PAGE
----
At least 100 people were injured when garment workers attacked factories and vehicles in Bangladesh on Saturday in a second day of protests to demand higher wages, police and witnesses said.
Police fired rubber bullets and used teargas and batons against workers blocking roads in the capital Dhaka's suburbs.
This week the government set the minimum monthly wage to 3,000 taka ($43). Workers are demanding 5,000 taka.
Prime Minister Sheikh Hasina made a plea for calm.
"Who will benefit if the (garment) industry is destroyed? The workers should not involve themselves in any activity that might put their own source of bread at risk," Hasina's press secretary, Abul Kalam Azad, quoted her as saying.
The garment industry is Bangladesh's second biggest employer after agriculture, and accounts for more than 80 percent of the impoverished country's annual export earnings of $16 billion.
Saturday's protests started in Ashulia, an industrial area 30 km (19 miles) north of the capital.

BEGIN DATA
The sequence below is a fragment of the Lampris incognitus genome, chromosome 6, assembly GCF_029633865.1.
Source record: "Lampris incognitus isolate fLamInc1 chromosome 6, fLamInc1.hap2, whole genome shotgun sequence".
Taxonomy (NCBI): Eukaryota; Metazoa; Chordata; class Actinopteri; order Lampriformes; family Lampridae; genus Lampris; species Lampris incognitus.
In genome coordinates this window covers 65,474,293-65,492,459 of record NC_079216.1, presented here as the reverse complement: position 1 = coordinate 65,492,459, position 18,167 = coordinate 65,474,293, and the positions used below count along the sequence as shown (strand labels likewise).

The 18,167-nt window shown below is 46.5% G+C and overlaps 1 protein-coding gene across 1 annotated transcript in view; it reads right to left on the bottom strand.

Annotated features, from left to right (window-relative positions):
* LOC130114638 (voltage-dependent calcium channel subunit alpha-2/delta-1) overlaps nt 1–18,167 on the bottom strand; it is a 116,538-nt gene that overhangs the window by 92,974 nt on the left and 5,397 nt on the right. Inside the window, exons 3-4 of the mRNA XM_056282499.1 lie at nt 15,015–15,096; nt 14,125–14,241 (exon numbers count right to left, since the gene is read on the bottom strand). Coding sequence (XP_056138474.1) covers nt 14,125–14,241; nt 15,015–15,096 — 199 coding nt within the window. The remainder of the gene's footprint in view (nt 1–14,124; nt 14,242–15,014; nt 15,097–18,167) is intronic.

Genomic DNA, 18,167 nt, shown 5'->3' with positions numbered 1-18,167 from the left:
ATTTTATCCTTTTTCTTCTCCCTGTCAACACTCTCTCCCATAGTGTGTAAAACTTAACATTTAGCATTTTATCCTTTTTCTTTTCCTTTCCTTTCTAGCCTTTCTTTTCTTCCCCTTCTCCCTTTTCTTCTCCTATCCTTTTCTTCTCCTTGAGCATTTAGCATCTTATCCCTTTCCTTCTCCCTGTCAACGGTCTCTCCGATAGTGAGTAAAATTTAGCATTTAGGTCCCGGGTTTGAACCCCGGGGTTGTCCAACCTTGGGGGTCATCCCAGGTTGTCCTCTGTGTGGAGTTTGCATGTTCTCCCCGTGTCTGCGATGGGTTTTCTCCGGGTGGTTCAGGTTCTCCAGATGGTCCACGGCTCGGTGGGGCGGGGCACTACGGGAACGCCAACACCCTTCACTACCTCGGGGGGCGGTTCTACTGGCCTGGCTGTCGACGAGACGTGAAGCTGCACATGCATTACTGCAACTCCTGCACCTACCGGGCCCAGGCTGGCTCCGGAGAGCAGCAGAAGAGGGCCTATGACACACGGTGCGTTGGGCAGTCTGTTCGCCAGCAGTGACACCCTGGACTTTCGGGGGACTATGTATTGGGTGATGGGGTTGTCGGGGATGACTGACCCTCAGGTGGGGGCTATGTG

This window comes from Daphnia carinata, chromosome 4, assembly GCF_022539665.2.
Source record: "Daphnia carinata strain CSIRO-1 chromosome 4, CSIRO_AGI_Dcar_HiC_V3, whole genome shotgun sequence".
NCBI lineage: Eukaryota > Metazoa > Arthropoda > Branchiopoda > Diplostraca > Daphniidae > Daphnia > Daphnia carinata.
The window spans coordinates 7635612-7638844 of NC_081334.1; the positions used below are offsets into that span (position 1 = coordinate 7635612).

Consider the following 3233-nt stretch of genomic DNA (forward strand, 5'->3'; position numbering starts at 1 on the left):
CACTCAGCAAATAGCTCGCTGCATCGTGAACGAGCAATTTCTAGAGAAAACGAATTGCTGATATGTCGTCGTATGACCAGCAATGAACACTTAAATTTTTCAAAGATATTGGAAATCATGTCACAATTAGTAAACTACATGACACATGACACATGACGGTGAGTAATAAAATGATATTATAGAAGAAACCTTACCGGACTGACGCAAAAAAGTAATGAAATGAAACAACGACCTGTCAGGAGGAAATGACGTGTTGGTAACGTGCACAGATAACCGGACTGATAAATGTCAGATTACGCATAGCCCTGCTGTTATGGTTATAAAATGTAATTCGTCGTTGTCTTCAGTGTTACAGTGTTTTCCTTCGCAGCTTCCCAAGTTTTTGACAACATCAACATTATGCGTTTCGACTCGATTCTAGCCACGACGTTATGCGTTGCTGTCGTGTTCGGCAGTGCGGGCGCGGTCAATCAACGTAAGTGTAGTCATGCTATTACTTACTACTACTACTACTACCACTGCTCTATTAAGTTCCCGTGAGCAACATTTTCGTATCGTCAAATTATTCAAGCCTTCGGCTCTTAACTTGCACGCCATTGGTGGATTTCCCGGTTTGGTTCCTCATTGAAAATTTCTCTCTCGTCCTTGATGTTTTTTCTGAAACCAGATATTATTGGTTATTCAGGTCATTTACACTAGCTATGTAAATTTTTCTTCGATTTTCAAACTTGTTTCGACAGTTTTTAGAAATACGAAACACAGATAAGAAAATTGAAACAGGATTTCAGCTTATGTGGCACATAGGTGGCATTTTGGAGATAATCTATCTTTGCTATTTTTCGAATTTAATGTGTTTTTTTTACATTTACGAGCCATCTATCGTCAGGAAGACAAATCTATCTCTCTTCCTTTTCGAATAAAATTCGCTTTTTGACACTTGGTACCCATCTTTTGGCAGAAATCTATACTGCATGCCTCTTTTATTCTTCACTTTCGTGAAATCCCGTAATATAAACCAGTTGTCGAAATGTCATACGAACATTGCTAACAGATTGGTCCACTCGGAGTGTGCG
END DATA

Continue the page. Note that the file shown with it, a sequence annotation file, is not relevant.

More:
"Several policemen were also injured, as they clashed with workers, trying to dispel attacks on their vans," a local newspaper reporter at the scene told Reuters.
The workers beat and seriously injured a cameraman working for a local television channel when he tried to film them. They also damaged and looted machines and ready-to-wear garments from a number of factories, witnesses said.
Police have so far detained 25 people.
Protesters also blocked a road at Fatulla, 16 km east of Dhaka, and more than 50 people were hurt in clashes with police.
Protest leaders blamed police for sparking violence by assaulting workers during peaceful rallies.
Begum Khaleda Zia, former prime minister and chief of the main opposition Bangladesh Nationalist Party, speaking at a party meeting blamed "wrong government policies for the ongoing anarchy in the garment sector".
Leaders of Bangladesh Garment Manufacturers and Exporters Association (BGMEA) demanded order be restored and threatened to close down factories if vandalism continues.
"We will be compelled to close down factories if government fails to give us protection," BGMEA vice president Faruque Hassan told Reuters. He said criminals disguised as workers had looted factories and wayside shops during the clashes.
BGMEA represents some 4,500 garment factories, that employ more 3.5 million workers, mostly women.